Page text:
18 Apr The Social Media Lifts: Four Bullshit Moves That Won’t Make You Stronger
By Brian Carroll
I know this is becoming a running theme here, but I hate what social media has done in terms of perpetuating bullshit throughout the fitness industry. This spreading of the disease is bad in and of itself, but the biggest problem here is that it eventually trickles down to all the well-intentioned people who read this bullshit and give it credence, thinking they’re actually learning something worthwhile.
There’s a whole genre of this bullshit out there that I’ll call the social media lifts. To qualify as a social media lift—or fugazi social media piece of training advice—the move in question has to meet the following four criteria:
1. It won’t make you stronger.
2. It doesn’t carry over to your squat, bench, or deadlift.
3. The only probably result of doing this thing is a serious injury.
4. Strong people never do this thing.
The main idea is to build your strength—and your confidence—with exercises that’ll help you, as opposed to the garbage that just inflates your ego.
The solution? Wake the f**k up, and avoid the following four bullshit moves like the clap:
1. HIP THRUSTS WITH MORE THAN YOU CAN DEADLIFT: Granted, this movement can be somewhat useful, but only if it’s (maybe) fourth or fifth on your priority list on squat or deadlift day. If you’re thrusting more than you can deadlift, you’ve got some serious problems, and they may not be solely in the physical realm. Have you ever seen Andy Bolton doing hip thrusts with 1100 pounds?
No, because that would be stupid—and dangerous to his spine, with the weight moving all over the place. Activate your glutes? Sure, that works. Load up the bar to show your Facebook friends how much you can thrust? Stupid. Keep your weights light, use thrusts as a warm-up or a finisher, and work the movement, not the weight.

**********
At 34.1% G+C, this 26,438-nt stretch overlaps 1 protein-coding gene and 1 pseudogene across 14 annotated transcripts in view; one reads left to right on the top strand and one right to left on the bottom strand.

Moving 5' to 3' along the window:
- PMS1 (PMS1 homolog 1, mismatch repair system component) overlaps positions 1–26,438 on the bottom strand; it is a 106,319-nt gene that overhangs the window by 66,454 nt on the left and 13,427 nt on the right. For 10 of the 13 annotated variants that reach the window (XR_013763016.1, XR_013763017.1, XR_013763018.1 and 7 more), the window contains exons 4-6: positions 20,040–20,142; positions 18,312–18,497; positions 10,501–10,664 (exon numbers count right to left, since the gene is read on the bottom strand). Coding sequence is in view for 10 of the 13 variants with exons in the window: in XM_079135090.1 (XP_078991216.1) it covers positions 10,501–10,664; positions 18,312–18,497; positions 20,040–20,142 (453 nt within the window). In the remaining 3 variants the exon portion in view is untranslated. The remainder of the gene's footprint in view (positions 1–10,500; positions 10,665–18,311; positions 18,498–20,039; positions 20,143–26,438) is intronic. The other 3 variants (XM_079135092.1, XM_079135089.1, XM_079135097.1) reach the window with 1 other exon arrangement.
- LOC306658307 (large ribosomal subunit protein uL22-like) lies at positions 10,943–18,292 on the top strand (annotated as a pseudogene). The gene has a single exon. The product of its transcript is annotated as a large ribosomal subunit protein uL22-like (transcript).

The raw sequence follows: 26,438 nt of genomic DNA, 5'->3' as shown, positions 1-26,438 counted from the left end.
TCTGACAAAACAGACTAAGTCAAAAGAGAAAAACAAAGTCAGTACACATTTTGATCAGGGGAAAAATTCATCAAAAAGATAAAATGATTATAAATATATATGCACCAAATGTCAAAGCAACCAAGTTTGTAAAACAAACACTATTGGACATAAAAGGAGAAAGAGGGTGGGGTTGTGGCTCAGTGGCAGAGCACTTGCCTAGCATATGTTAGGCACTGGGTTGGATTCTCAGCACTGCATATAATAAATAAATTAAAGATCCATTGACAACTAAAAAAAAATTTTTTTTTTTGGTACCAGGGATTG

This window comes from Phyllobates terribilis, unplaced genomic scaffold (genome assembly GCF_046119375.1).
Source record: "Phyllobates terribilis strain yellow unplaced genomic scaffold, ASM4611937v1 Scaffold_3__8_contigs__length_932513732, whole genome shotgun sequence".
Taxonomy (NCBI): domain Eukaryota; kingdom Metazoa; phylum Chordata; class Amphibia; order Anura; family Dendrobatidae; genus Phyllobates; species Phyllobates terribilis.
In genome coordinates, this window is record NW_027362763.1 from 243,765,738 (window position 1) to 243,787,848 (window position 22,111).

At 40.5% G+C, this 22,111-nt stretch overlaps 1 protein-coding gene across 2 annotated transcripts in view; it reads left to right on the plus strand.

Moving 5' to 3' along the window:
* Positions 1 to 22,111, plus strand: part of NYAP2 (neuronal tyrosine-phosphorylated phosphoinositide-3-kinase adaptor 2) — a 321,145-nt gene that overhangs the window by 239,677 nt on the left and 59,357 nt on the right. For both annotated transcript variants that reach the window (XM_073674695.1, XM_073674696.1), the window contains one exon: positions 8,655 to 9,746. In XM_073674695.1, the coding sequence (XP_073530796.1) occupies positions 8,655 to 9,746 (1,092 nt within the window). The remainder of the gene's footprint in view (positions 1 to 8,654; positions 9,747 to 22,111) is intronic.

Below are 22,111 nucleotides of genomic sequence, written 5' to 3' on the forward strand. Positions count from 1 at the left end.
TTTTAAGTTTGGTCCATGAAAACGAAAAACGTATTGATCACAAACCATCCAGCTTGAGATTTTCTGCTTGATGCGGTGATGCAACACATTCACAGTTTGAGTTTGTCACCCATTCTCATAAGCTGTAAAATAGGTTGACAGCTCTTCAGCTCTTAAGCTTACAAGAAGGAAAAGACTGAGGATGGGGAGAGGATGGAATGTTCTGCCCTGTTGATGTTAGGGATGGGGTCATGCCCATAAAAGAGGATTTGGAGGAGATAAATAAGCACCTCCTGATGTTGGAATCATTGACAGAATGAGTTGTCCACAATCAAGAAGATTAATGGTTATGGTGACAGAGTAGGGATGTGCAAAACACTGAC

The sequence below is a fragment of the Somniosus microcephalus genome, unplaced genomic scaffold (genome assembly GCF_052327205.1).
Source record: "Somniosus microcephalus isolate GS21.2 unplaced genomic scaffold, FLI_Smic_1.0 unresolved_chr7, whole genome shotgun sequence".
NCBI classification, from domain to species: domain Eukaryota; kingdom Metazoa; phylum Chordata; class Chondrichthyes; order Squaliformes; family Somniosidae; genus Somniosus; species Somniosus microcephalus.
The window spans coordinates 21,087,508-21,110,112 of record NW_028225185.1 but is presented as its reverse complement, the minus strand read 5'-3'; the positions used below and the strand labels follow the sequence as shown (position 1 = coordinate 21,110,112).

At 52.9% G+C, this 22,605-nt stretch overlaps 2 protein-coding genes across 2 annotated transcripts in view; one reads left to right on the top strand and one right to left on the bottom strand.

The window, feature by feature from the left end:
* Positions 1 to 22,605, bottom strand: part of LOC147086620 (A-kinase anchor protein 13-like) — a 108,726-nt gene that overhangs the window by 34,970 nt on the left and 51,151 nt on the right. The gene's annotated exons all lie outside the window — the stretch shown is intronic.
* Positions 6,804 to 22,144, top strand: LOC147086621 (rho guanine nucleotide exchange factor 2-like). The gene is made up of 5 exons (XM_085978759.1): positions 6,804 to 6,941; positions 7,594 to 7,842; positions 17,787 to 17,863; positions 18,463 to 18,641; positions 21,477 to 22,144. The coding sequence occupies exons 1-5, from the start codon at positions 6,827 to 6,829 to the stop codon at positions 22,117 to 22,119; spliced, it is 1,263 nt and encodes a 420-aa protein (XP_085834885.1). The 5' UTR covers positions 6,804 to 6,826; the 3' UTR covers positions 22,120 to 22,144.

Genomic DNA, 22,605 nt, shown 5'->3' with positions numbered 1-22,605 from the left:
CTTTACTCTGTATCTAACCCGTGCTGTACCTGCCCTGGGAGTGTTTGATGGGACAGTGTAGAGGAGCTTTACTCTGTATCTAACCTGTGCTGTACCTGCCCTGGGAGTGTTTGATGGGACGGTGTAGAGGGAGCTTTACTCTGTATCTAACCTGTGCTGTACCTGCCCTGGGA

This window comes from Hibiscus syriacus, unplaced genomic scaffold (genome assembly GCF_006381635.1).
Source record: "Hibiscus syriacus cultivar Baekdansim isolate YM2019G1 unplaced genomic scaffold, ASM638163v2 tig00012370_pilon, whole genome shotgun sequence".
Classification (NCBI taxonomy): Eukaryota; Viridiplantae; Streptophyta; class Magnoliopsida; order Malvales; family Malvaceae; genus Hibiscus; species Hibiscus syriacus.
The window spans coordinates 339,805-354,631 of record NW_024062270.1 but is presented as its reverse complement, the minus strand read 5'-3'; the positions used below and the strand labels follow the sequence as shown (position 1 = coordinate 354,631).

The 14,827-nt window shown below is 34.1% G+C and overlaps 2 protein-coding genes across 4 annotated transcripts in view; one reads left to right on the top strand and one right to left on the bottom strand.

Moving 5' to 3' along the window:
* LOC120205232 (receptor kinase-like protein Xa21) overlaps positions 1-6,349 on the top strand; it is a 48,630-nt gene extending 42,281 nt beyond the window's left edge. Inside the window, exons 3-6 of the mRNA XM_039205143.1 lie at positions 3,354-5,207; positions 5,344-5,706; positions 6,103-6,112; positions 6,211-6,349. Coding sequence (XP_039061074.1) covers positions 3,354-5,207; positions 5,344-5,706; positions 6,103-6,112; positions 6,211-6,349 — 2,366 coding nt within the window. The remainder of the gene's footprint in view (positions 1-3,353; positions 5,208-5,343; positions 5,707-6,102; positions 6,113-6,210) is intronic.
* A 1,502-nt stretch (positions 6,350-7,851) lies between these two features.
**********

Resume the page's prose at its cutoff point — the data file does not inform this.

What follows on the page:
2. SLOPPY SHRUGS: Here’s another one people love to attempt with more weight than they can deadlift. I love shrugs as a back and core builder—even using straps or varying grips—but if you’re shrugging 600 and you can only pull 405, you’re building little more than your ego, and you’re asking for an injury.
If you’ve compromised your training with this kind of shit, lighten the weight and work on getting a controlled squeeze. Ditch the straps and practice holding onto the bar as long as possible. Instead of shrugging like an idiot, try this variation:
With sumo shrugs, all you have to do is get into a super-wide stance, and you’ll feel the entire dynamic of the lift change. This hammers your core, and if you’re a sumo deadlifter, it’ll help you stay tighter. Having a little bit of swing in your motion is okay, but don’t hump the bar. It puts your back, biceps, and pec tendons at risk, and it lessens the benefits of the movement.
3. THE HALF LEG PRESS: This one is an epidemic. Everywhere you look, you’ll see guys wrapping their knees and performing leg presses with 350,000 pounds for 1-2 half-reps. I’m not as against the leg press as most gurus—it’s been fashionable in the industry for quite a while to say you are—but it’s an exercise that requires some modicum of care in terms of programming and execution.